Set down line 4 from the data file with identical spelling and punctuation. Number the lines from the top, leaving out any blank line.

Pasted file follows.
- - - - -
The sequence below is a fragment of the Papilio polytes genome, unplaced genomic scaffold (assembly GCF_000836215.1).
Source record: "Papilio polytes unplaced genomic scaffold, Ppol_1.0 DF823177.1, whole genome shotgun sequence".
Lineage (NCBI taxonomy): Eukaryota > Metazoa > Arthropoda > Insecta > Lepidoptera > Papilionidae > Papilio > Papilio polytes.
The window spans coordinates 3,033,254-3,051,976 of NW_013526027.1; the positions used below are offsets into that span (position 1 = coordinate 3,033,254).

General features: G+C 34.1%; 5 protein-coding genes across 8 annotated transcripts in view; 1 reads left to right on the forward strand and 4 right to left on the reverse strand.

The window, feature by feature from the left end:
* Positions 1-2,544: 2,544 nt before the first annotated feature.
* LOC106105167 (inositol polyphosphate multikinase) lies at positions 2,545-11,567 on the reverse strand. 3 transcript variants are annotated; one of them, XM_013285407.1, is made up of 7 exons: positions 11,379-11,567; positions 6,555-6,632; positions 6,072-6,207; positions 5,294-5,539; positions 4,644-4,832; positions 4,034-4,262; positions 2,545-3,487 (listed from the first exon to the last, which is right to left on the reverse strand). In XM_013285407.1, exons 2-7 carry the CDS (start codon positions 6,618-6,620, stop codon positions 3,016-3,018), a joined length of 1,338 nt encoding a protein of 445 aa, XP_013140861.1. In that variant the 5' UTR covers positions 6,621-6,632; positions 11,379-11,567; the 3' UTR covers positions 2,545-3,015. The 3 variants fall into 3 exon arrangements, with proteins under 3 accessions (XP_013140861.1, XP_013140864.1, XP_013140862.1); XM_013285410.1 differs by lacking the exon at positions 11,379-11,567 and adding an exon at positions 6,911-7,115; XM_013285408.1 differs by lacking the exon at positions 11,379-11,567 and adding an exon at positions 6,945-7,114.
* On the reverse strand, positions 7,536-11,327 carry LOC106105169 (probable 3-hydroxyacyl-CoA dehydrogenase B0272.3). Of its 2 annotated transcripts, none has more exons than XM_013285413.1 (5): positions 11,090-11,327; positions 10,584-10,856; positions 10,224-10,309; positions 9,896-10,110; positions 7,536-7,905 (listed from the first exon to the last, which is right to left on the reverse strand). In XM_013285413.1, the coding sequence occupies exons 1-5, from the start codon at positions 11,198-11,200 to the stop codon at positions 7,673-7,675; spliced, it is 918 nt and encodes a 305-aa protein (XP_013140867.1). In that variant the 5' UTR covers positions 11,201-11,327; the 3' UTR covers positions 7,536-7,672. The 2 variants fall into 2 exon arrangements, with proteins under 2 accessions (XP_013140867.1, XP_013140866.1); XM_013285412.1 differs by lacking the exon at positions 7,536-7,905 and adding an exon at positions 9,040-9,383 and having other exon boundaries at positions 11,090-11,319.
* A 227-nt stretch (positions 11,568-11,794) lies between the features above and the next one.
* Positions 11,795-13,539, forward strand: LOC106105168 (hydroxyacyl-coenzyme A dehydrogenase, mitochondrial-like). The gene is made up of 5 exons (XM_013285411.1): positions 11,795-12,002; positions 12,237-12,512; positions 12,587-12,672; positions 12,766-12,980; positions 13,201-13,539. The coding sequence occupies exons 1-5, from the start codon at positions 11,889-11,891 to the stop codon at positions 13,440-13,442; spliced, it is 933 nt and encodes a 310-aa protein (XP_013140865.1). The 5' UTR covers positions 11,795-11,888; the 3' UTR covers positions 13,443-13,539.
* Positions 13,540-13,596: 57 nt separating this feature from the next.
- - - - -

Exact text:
The window spans coordinates 3,033,254-3,051,976 of NW_013526027.1; the positions used below are offsets into that span (position 1 = coordinate 3,033,254).